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NWSA Journal 15.2 (2003) 175-179

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Women in Argentina: Early Travel Narratives by Mónica Szurmuk. Gainesville: University Press of Florida, 2001, 145 pp., $55.00 hardcover.
Women at Sea: Travel Writing and the Margins of Caribbean Discourse edited by Lizabeth Paravisini-Gebert and Ivette Romero-Cesareo. New York: Palgrave, 2002, 301 pp., $55.00 hardcover.
In Praise of New Travelers: Reading Caribbean Migrant Women's Writing by Isabel Hoving. Stanford, CA: Stanford University Press, 2001, 374 pp., $55.00 hardcover, $22.95 paper.

In recent years, travel writing, once considered a minor genre, has been the subject of increased critical attention. Critics have focused on the ways in which travel narratives serve both to construct and to destabilize notions of identity at the individual, regional, and national levels. As the books under consideration here show, travel narratives produced by Caribbean and Latin American women writers in particular, demonstrate the malleability of subject positions, as the women travelers interrogate their shifting roles vis-à-vis the metropolis as well as male-dominated writing traditions.

In Women in Argentina: Early Travel Narratives, Mónica Szurmuk uses women's travel narratives from 1837 to 1930 in order to "[include] the alternative narratives of subaltern groups" in the story of the nation (2). Her argument is that travel writers construct two distinct communities, the first a community of readers who share the author's world view, the second a community of Others who are to be described for those read-ers. She analyzes travelogues by European and North American women traveling to Argentina alongside narratives by Argentine women traveling within their country and abroad. Such narratives explore racial difference by examining both the space of the frontier, populated by what nineteenth-century Argentines perceived to be savage natives--who had [End Page 175] to be controlled at best, exterminated at worst--and the space of the city, namely Buenos Aires, and its rapidly growing immigrant population. Szurmuk asserts that the privileged white women she studies "create a sense of sisterhood between white and indigenous women" as well as with "male subalterns such as gauchos and Indian men" (10).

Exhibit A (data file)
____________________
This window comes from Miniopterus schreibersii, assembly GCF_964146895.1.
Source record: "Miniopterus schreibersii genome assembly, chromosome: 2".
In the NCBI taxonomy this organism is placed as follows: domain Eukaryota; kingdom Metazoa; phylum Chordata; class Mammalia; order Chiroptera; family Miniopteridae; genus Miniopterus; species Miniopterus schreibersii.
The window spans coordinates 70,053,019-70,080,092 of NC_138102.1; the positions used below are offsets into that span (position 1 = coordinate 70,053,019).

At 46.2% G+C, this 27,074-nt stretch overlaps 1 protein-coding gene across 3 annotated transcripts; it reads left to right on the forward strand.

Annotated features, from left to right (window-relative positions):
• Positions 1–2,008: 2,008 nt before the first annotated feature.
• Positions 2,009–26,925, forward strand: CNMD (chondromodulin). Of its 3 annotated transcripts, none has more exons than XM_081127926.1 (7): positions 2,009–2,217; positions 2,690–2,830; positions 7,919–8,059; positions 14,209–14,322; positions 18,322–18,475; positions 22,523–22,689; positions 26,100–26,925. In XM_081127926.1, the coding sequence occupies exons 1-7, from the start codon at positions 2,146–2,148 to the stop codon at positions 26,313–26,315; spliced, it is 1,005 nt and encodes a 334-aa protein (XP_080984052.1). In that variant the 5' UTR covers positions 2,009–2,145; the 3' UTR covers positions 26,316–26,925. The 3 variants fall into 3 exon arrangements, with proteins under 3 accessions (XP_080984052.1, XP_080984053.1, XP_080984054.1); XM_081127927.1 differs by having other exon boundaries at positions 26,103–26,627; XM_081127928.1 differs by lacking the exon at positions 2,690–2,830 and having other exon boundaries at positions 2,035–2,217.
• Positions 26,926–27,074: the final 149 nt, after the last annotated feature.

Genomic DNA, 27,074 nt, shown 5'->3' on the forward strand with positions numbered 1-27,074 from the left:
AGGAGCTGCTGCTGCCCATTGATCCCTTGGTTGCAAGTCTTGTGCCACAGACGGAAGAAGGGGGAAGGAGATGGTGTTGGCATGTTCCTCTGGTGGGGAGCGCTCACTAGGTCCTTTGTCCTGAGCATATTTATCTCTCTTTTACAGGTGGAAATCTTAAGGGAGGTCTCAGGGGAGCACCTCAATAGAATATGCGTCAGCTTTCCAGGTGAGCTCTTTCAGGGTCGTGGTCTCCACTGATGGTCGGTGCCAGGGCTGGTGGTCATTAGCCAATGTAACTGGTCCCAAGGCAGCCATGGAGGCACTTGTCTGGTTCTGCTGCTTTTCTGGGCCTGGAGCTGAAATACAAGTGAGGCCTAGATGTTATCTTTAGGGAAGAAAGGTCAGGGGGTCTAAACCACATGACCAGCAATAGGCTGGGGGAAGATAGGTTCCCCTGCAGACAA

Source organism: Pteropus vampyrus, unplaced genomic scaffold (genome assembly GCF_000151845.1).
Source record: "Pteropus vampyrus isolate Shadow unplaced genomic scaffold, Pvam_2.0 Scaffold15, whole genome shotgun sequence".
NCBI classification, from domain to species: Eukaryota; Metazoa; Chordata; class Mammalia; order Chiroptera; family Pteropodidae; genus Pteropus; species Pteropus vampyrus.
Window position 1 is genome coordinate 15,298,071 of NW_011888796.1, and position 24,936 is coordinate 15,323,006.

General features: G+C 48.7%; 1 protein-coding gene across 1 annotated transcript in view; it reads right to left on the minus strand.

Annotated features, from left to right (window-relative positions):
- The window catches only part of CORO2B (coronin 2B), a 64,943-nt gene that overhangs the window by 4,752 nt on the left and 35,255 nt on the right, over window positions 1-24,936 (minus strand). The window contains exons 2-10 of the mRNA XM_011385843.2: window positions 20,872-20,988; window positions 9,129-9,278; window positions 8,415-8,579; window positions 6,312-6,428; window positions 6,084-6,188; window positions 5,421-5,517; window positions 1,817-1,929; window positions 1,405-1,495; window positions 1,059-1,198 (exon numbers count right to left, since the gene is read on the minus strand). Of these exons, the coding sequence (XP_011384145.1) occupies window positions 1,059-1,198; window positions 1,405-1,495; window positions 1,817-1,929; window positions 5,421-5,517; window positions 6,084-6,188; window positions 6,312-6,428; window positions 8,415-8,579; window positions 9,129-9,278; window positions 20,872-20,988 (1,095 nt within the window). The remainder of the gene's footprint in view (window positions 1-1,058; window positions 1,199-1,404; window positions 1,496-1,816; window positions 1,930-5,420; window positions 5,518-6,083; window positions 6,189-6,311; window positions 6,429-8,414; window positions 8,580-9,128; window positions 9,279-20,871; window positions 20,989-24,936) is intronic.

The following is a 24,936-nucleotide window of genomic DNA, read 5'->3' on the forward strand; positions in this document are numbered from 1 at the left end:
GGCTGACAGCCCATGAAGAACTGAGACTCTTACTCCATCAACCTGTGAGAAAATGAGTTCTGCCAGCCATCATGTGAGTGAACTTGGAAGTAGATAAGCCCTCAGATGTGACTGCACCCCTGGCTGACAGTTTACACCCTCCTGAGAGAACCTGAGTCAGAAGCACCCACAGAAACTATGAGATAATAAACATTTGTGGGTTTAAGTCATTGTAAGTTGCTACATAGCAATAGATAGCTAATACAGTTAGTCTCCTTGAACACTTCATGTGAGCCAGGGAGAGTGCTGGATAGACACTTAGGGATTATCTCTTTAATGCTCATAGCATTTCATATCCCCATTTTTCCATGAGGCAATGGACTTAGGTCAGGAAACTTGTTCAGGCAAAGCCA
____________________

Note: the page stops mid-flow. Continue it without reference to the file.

Women in Argentina is divided into three main sections. The first, "Frontier Identities, 1837-1880," examines works by Mariquita Sánchez and the Alsatian writer Lina Beck-Bernard. Szurmuk argues that both texts construct modernity on the basis of white privilege at the same time that they implicitly or explicitly question the marginalization of Indians and gauchos who represent Argentina's backward elements. Sánchez and Beck-Bernard also strive to acquire and wield authorial power, in Sánchez's case by manipulating accepted notions of femininity and domesticity, in Beck-Bernard's by insistently presenting herself as an observer in stark contrast to her husband, who was actively engaged in encouraging the modernizing project through immigration. In part two, "Shifting Frontiers, 1880-1900," Szurmuk analyzes works by Eduarda Mansilla de García, British aristocrat Florence Dixie, and North American schoolteacher Jennie Howard. Mansilla and Dixie describe journeys among the Indians of Patagonia; but while Mansilla critiques the governmental policies of native genocide, Dixie does not place her travel narrative into a political context. This seems to me to be a moment where Szurmuk could explore the dynamics of travel narratives in the construction of national identity, but the contrast between Mansilla's and Dixie's texts is not exploited. Nor does Szurmuk take up Mansilla's and Dixie's prominent themes of Otherness in her exploration of Howard's narrative, the concluding piece in this section. The final section, "Shifting Identities, 1900-1930," analyzes a novel by Emma de la Barra and nonfictional works by Cecilia Grierson, Ada María Elflein, and Delfina Bunge de Gálvez. Szurmuk contrasts these works with the earlier texts, pointing out that they focus on opening public and professional spaces for women.

Despite Szurmuk's initial emphasis on the ways in which travelogues create communities of readers...


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